Tuesday, October 15, 2013

Text-2-text connections! And a chart.

          So I'm ready to get back to Paradise Lost.

          Okay, I've been trying to figure out a way to bring Brave New World into this blog post because I feel like it's saying something similar. Yes, it's a dystopian novel like many others that include the idea of an all-powerful government, but there was something else there that I knew I could mention. Then I read this:

"Henceforth let no man care to learn or care to be more than worldly wise, for certainly in higher matters to be ignorant and slothful, to be a common, steadfast dunce, will be the only pleasant life, and only in request."

         Humans in Brave New World are manufactured to develop different amounts of intelligence. Alphas are the smartest, Betas are next, and so on until you reach Gammas. It looks like Gammas lead a pretty rough and/or dull life--some of their jobs include simply standing by an elevator to watch people walk in--but they are happy with their lot because they are created to think that this is as much as life can offer them. They aren't jealous of the Alphas or Betas and they're technically happy. But that is sad to me. :(
          Is there much more to talk about in reference to Areopagitica? Maybe not. But... there you go!

"A man may be a heretic in the truth; and if he believes things only because his pastor says so or the Assembly so determines, without knowing other reason, though his belief be true, yet the very truth he holds becomes his heresy."

          This brought to mind "Pascal's Wager" which is a philosophical argument about betting on whether God exists or not. According to this chart, you're just better off betting on God existing--whether he actually does or not.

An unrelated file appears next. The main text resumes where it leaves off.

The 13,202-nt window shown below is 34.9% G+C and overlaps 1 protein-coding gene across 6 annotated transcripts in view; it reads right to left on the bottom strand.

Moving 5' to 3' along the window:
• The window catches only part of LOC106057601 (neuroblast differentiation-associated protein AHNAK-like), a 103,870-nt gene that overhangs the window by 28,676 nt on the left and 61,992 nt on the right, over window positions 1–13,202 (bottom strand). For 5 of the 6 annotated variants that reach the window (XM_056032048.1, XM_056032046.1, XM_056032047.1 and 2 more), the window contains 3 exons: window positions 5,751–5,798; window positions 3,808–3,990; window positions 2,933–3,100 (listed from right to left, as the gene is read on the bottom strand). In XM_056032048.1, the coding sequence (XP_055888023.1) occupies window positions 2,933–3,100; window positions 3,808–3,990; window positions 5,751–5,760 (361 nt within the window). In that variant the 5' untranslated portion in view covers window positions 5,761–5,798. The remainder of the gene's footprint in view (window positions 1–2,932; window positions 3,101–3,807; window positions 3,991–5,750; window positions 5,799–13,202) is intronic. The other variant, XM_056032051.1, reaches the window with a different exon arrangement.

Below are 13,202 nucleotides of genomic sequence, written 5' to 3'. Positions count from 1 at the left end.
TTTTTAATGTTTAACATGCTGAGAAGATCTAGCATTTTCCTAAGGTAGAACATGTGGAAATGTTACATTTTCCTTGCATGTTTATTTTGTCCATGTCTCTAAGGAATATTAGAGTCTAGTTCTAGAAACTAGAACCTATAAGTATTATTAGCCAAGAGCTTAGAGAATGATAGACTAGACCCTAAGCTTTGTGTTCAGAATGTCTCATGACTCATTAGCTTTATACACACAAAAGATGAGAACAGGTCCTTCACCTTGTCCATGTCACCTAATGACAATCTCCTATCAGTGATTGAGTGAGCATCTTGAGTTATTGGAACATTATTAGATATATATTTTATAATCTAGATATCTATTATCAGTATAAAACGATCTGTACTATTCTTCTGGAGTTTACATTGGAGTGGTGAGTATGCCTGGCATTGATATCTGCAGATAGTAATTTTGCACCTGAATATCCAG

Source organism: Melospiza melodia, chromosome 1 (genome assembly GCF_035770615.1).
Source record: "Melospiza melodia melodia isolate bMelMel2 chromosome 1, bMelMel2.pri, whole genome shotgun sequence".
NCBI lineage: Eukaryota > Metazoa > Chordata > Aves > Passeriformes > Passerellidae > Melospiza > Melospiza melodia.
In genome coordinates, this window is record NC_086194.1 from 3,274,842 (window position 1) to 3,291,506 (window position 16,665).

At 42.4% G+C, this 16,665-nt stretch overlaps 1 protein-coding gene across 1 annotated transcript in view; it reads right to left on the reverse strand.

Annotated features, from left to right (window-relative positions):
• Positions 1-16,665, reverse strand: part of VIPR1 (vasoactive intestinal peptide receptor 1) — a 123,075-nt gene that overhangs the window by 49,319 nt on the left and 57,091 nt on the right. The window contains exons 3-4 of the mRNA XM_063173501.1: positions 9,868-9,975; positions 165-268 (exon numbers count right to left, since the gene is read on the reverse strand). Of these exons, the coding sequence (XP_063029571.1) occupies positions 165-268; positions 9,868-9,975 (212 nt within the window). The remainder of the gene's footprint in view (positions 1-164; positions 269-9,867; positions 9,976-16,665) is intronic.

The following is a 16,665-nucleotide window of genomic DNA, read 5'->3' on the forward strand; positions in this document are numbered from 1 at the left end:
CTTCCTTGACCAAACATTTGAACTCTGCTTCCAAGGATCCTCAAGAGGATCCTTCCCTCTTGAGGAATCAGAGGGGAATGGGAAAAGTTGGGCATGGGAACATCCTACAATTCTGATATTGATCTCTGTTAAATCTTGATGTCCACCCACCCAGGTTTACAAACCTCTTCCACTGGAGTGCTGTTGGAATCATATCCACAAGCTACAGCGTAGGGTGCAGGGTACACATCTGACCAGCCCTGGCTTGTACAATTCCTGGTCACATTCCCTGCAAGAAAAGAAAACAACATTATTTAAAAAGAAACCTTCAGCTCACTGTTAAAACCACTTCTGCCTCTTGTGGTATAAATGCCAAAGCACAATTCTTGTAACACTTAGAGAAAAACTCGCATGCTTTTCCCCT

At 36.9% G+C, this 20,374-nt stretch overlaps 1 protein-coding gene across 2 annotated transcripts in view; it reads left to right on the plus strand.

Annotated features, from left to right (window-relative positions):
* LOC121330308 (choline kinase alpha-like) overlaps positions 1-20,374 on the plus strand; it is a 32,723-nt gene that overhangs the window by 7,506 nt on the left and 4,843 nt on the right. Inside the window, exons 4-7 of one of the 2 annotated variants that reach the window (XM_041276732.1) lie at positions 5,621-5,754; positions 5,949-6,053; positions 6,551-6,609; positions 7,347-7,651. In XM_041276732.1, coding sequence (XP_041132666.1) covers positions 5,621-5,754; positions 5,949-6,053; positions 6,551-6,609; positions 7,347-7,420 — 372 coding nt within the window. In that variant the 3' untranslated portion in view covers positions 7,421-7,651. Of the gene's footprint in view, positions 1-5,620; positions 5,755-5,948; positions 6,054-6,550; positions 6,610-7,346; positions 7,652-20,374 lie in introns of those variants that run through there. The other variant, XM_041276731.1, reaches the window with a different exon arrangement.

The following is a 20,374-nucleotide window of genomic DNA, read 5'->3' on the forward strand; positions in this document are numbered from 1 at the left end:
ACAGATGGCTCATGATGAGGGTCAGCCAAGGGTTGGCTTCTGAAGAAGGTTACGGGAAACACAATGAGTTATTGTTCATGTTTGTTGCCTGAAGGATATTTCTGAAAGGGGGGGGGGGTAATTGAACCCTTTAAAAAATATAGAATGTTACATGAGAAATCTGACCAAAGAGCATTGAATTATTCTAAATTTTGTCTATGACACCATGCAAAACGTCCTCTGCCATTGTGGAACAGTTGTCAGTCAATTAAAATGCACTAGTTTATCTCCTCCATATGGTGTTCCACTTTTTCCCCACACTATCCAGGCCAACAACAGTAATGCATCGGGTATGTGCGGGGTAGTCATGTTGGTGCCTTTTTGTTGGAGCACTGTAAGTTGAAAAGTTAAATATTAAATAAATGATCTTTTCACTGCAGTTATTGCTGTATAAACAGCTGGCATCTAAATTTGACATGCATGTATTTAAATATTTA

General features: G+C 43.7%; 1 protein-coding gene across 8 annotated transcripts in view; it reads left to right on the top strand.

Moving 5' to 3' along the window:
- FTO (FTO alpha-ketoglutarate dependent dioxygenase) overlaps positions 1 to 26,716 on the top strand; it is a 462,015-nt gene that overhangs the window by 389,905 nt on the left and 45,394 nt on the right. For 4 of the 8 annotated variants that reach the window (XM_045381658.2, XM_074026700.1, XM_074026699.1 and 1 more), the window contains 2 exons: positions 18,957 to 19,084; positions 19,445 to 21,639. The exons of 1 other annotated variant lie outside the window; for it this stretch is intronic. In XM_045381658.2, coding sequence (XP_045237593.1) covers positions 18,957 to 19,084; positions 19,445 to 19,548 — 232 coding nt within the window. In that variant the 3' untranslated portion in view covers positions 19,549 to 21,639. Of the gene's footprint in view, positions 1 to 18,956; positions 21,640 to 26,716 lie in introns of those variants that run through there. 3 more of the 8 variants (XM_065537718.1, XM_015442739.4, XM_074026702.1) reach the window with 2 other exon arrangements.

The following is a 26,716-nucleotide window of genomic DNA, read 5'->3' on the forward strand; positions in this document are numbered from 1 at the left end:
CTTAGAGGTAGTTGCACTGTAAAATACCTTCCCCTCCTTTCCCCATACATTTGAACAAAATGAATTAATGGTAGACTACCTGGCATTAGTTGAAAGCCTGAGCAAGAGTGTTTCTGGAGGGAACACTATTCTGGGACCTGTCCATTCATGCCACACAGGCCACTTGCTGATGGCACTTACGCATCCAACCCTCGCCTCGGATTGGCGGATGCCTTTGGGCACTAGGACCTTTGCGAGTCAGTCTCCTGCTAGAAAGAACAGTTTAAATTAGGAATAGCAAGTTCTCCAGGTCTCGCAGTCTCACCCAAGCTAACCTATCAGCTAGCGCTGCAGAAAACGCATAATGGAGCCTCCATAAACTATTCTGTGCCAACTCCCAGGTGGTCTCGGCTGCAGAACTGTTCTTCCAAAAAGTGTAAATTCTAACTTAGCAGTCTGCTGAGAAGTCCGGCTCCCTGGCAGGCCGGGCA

We were talking about this in French, and this logic just doesn't do it for me, as I'm sure is the case with a toooon of other people, too. It's logical to live a life or righteousness because the benefits of that--however things turn out after death--outweigh doing the opposite. BUT without true intent and actual faith, doesn't that just kind of defeat the purpose? Sure, you'd be living a good life centered on service and goodness, but you're heart is only in it because it just makes more sense to do it that way.


  1. There's multiple reasons for doing things. It's hard to knock someone else's logic for being righteous when it gets them where they're going. I think we'll be surprised how many people we thought were idiots that end up in heaven because they did what they were told.

    Also, way to look at Brave New World: intelligence censorship from birth onward.

  2. It makes you look differently at the scripture Milton quotes "To the pure, all things are pure."

  3. I think in some cases, though, ignorance really is bliss. It kind of reminds me of a line from Peter Pan where Mrs. Darling basically says, "May you never grow up to know what the world is like." Now that I think about it, it's also like Daisy, in Great Gatsby, who says of her daughter, "I hope she’ll be a fool—that’s the best thing a girl can be in this world, a beautiful little fool." Are the gammas really disadvantaged, or do they just get to enjoy simplicity whilst the rest of us wander around confusedly, trying to figure out the meaning of this an unintelligible world?